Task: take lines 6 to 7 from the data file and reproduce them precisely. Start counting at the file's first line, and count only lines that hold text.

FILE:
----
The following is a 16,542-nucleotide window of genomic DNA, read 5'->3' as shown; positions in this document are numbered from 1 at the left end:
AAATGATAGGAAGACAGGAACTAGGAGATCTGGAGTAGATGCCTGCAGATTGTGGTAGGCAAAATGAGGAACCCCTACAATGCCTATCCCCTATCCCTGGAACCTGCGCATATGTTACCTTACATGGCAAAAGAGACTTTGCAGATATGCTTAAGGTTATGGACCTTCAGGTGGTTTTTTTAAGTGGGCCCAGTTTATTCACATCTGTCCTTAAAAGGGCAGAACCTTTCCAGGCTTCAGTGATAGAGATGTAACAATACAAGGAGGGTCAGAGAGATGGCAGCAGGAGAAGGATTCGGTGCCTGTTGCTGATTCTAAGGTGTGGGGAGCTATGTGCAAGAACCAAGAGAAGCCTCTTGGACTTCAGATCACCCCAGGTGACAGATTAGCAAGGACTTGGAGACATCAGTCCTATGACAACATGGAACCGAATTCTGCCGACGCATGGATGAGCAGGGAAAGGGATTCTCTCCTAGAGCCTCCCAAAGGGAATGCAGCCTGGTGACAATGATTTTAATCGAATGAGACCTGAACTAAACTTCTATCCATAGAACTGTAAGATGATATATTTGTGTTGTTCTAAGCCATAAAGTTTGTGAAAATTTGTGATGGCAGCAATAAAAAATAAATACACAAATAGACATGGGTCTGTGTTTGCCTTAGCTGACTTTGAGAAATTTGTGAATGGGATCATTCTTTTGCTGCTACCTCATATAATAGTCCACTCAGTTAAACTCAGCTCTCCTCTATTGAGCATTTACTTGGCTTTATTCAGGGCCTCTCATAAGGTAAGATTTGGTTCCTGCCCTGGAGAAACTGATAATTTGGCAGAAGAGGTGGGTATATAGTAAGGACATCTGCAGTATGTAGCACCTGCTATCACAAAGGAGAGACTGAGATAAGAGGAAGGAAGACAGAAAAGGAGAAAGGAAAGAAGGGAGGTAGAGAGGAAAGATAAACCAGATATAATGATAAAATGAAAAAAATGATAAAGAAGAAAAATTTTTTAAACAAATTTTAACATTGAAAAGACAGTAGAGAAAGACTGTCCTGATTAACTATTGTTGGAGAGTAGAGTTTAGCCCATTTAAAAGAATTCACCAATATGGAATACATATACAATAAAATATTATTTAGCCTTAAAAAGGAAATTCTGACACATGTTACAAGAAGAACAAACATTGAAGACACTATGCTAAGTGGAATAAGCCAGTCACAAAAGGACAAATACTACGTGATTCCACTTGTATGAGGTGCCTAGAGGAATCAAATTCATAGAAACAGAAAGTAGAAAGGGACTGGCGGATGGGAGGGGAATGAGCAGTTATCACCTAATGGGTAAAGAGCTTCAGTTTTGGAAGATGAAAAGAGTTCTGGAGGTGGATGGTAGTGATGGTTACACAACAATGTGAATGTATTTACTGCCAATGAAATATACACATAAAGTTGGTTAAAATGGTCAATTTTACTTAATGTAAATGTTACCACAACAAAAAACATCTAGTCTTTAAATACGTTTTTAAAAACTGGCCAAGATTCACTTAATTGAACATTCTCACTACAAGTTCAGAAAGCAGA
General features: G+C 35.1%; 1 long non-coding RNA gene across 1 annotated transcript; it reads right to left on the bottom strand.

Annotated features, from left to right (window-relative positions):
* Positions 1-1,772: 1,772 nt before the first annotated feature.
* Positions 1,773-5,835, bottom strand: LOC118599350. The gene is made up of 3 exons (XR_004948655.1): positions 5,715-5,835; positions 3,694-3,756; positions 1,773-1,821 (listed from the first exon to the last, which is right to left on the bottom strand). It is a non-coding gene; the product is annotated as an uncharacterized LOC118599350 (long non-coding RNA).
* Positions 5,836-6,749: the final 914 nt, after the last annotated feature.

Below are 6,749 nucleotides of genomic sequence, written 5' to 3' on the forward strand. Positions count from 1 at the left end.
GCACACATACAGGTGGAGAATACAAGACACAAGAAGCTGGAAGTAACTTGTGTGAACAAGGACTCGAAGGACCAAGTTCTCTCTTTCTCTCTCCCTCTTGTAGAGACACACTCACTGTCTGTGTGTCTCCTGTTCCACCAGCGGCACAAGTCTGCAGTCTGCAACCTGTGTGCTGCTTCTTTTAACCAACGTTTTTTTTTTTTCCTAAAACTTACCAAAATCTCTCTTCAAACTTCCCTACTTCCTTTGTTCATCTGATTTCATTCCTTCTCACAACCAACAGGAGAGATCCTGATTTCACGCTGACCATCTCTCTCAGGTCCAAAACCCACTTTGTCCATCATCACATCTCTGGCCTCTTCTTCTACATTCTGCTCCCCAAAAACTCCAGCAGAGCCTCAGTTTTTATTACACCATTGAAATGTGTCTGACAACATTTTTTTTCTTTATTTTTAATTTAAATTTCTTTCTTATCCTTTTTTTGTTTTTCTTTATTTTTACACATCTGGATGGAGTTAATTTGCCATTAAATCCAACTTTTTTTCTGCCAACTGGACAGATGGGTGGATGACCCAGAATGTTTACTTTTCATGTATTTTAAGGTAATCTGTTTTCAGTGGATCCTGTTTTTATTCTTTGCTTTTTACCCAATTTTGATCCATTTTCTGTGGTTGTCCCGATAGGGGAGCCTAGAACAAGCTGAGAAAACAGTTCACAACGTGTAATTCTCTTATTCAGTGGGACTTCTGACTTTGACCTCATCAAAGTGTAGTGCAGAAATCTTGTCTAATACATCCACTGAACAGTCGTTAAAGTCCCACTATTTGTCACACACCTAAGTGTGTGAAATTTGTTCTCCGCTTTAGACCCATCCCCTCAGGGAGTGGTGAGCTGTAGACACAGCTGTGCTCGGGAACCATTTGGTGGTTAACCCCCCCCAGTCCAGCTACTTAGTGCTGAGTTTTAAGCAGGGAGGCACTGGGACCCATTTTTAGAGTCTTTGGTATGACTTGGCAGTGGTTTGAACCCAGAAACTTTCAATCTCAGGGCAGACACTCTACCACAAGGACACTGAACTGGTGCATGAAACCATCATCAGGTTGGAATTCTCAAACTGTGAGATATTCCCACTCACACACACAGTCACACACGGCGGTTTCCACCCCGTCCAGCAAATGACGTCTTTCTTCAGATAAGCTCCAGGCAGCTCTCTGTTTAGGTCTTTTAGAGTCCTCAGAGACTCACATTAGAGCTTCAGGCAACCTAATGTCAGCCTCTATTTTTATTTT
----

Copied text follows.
* Positions 1,773-5,835, bottom strand: LOC118599350. The gene is made up of 3 exons (XR_004948655.1): positions 5,715-5,835; positions 3,694-3,756; positions 1,773-1,821 (listed from the first exon to the last, which is right to left on the bottom strand). It is a non-coding gene; the product is annotated as an uncharacterized LOC118599350 (long non-coding RNA).
* Positions 5,836-6,749: the final 914 nt, after the last annotated feature.